To identify plants use some of your senses and your common sense
- plant size and shape
- leaf size, shape, color, texture and arrangement
- flower types, color, arrangement
Touch with care
- fuzzy or smooth leaves
- stiff or flexible stems
- Many plants have very distinctive odors especially in their leaves and flowers
- Never taste a plant you are unsure of. Some plants are poisonous!!!
- Rustling leaves can be an hint.
The name “Achillea” commemorates the greek hero Achilles who used yarrow to heal the wounds of his soldiers. The specific name “millefolium” means ‘thousand leaves’, a perfect name to describe the finely divided leaves.
Also Known as
- old man’s pepper
- bushy perennial herb
- leaves finely divided into narrow segments
- thin, fern-like leaves resembling a pipe cleaner or small feathers
- leaves arranged spirally on stem
- dark green leaves
- height: 8 cm – 65 cm, width: 60 cm (2 ft)
- sap not milky
- flower-head in flat-topped clusters
- flower-head with flat outer florets, tubular inner florets
- white to pinkish-white daisy-like flowers
- flowers enclosed by bracts; no sepals; 5 petals form a tube; 5 stamens and 1 stigma
- flower-head without collar beneath
- fruits and floret base without a parachute
- 1.5-2 mm long, flattened, shiny, nut-like fruit; retains the seed
- strongly scented
- fields, hedges, meadows, roadsides, gravelly areas, waste places
- dry or poor soils but also found in moist areas
- grows in low to high elevations
You can confuse common yarrow with other plants with dissected leaves:
- Mayweed chamomile
- Wild carrot. It tends to grow in more of a rosette with leaves that are more pinnatafid than yarrow.
- Poison hemlock
diaphoretic, diuretic, astringent, digestive, bitter tonic, hepatic, antimicrobial, decongestant, anti-inflammatory, antispasmodic, analgesic, antihistaminic, emmenagogic, expectorant, anticatarrhal, hemostatic, styptic, vulnerary, alterative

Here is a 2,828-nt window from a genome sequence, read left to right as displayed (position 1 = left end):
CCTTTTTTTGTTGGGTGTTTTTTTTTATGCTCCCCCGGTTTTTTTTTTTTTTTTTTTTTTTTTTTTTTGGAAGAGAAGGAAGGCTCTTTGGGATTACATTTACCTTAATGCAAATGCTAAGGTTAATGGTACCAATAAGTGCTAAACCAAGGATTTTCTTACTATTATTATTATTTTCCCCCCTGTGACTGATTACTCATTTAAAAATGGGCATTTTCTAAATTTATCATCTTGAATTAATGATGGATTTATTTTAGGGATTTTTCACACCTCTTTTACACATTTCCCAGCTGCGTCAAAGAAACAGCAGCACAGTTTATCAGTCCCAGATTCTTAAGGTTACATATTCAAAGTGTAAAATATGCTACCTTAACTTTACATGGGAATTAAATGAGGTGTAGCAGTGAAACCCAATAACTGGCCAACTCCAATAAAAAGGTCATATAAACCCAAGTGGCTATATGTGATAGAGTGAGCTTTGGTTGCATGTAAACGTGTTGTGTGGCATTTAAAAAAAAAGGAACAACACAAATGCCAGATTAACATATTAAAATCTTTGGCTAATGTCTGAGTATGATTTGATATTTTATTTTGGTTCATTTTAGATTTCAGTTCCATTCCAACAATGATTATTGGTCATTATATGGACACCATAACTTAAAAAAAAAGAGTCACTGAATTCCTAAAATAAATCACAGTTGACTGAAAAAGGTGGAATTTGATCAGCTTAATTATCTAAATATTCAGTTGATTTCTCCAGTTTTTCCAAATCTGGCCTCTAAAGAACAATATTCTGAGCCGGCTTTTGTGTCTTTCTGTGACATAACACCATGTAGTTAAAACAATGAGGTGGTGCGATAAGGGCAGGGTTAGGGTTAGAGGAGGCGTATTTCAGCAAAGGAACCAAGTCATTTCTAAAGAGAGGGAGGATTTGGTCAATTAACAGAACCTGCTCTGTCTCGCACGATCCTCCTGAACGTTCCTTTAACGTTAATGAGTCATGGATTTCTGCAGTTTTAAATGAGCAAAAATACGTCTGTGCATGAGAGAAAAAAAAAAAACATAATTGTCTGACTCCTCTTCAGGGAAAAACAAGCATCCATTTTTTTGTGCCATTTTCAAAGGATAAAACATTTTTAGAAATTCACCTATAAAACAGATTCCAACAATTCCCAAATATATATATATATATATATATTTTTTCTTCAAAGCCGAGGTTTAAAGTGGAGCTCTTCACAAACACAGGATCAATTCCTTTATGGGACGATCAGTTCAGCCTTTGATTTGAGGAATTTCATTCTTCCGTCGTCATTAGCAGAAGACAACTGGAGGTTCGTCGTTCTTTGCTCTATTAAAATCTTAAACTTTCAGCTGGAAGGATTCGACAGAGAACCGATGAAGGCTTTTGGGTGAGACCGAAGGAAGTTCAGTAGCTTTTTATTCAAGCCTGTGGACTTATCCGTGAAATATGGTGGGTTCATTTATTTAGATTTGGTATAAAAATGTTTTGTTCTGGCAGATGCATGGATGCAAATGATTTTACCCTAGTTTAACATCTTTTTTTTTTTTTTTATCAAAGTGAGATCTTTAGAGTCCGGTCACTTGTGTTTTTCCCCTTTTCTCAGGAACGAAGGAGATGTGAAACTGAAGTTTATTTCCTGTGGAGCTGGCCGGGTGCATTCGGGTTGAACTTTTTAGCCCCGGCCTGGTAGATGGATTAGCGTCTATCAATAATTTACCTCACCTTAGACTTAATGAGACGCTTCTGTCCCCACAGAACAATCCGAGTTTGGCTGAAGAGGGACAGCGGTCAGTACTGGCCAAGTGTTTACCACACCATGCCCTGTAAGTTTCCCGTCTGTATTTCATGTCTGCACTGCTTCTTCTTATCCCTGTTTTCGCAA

- stimulates appetite, aids digestion and absorption
- relieves wind, spasm and indigestion
- astringent tannins protect the gut from irritation and infection; helpful in diarrhea and inflammatory issues
- taken in hot tea, it promotes sweating and reduces fevers
- lowers blood pressure, improves circulation
- relieves leg cramps and varicose veins
- it relieves colds and congestion, taken in hot tea with mint and elderflower
- antihistamine effect is useful in treating allergies
- volatile oils and luteolin have anti-inflammatory and antioxidant effects
- relieves arthritis, allergies and autoimmune problems
- stimulates blood flow to the skin and brings out the rash in eruptive infections such as measles and chickenpox
- clears toxins by aiding elimination through the skin and kidneys
- diuretic, relieves irritable bladder
- tightens muscles, helping incontinence
- regulates menstrual cycle
- eases menopause change
- relieves premenstrual syndrome and heavy bleeding
- speeds up childbirth and aids in expelling the afterbirth
- stimulates lactose production
- tannins and silica speed healing of cuts, wounds, ulcers, burns, varicose veins,
- hemorrhoids and skin conditions
- infusions used as vaginal douche, skin lotion and mouthwash for gingivitis
- a little of yarrow tincture on a tissue, stuffed up the nostril, stops a bleeding nose
- avoid in pregnancy and if allergic to Asteraceae
- prolonged use can cause contact dermatitis and photosensitivity
- avoid with anticoagulants
- gather the leaves and flowers by cutting the entire stem half way down.
- harvest after the flowers opened and when they look vibrant.
- tie them by their stems in small bunches and hang them out of direct sunlight.
- when fully dry, garble them, and store in a mason jar.